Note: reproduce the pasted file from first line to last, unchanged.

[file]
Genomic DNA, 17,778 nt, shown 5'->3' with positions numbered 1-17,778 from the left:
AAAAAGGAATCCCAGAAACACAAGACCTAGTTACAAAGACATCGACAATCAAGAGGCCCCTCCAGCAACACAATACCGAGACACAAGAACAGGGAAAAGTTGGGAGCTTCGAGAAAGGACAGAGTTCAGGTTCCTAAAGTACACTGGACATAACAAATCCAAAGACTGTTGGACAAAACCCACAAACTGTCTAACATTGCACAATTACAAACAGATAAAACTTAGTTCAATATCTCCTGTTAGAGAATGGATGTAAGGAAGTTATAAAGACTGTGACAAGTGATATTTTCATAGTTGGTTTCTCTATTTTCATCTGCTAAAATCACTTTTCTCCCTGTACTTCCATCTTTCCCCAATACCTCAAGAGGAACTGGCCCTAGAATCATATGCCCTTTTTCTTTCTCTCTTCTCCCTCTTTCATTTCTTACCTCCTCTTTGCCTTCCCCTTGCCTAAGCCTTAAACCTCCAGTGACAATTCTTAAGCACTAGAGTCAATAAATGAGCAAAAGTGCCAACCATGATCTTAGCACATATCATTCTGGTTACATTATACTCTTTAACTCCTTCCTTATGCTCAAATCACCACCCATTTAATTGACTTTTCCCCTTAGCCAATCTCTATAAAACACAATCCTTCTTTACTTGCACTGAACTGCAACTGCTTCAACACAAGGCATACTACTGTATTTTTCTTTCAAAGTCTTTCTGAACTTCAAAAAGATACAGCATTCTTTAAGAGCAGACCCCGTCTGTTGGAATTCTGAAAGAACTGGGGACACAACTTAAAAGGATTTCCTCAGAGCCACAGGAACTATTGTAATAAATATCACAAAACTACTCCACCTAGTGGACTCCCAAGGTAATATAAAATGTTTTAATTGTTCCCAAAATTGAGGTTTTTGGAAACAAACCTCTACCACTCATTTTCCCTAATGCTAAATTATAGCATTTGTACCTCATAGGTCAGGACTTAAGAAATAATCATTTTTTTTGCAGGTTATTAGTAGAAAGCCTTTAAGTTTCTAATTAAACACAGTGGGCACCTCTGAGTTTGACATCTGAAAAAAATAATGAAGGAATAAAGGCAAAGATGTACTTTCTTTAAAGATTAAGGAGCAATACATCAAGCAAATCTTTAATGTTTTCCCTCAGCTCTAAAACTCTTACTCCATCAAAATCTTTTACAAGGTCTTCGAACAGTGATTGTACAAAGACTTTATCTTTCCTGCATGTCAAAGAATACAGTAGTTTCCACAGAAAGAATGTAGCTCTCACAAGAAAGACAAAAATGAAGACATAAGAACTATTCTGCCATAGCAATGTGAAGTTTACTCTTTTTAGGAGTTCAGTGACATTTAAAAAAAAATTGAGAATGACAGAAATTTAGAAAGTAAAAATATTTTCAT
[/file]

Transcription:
Genomic DNA, 17,778 nt, shown 5'->3' with positions numbered 1-17,778 from the left:
AAAAAGGAATCCCAGAAACACAAGACCTAGTTACAAAGACATCGACAATCAAGAGGCCCCTCCAGCAACACAATACCGAGACACAAGAACAGGGAAAAGTTGGGAGCTTCGAGAAAGGACAGAGTTCAGGTTCCTAAAGTACACTGGACATAACAAATCCAAAGACTGTTGGACAAAACCCACAAACTGTCTAACATTGCACAATTACAAACAGATAAAACTTAGTTCAATATCTCCTGTTAGAGAATGGATGTAAGGAAGTTATAAAGACTGTGACAAGTGATATTTTCATAGTTGGTTTCTCTATTTTCATCTGCTAAAATCACTTTTCTCCCTGTACTTCCATCTTTCCCCAATACCTCAAGAGGAACTGGCCCTAGAATCATATGCCCTTTTTCTTTCTCTCTTCTCCCTCTTTCATTTCTTACCTCCTCTTTGCCTTCCCCTTGCCTAAGCCTTAAACCTCCAGTGACAATTCTTAAGCACTAGAGTCAATAAATGAGCAAAAGTGCCAACCATGATCTTAGCACATATCATTCTGGTTACATTATACTCTTTAACTCCTTCCTTATGCTCAAATCACCACCCATTTAATTGACTTTTCCCCTTAGCCAATCTCTATAAAACACAATCCTTCTTTACTTGCACTGAACTGCAACTGCTTCAACACAAGGCATACTACTGTATTTTTCTTTCAAAGTCTTTCTGAACTTCAAAAAGATACAGCATTCTTTAAGAGCAGACCCCGTCTGTTGGAATTCTGAAAGAACTGGGGACACAACTTAAAAGGATTTCCTCAGAGCCACAGGAACTATTGTAATAAATATCACAAAACTACTCCACCTAGTGGACTCCCAAGGTAATATAAAATGTTTTAATTGTTCCCAAAATTGAGGTTTTTGGAAACAAACCTCTACCACTCATTTTCCCTAATGCTAAATTATAGCATTTGTACCTCATAGGTCAGGACTTAAGAAATAATCATTTTTTTTGCAGGTTATTAGTAGAAAGCCTTTAAGTTTCTAATTAAACACAGTGGGCACCTCTGAGTTTGACATCTGAAAAAAATAATGAAGGAATAAAGGCAAAGATGTACTTTCTTTAAAGATTAAGGAGCAATACATCAAGCAAATCTTTAATGTTTTCCCTCAGCTCTAAAACTCTTACTCCATCAAAATCTTTTACAAGGTCTTCGAACAGTGATTGTACAAAGACTTTATCTTTCCTGCATGTCAAAGAATACAGTAGTTTCCACAGAAAGAATGTAGCTCTCACAAGAAAGACAAAAATGAAGACATAAGAACTATTCTGCCATAGCAATGTGAAGTTTACTCTTTTTAGGAGTTCAGTGACATTTAAAAAAAAATTGAGAATGACAGAAATTTAGAAAGTAAAAATATTTTCAT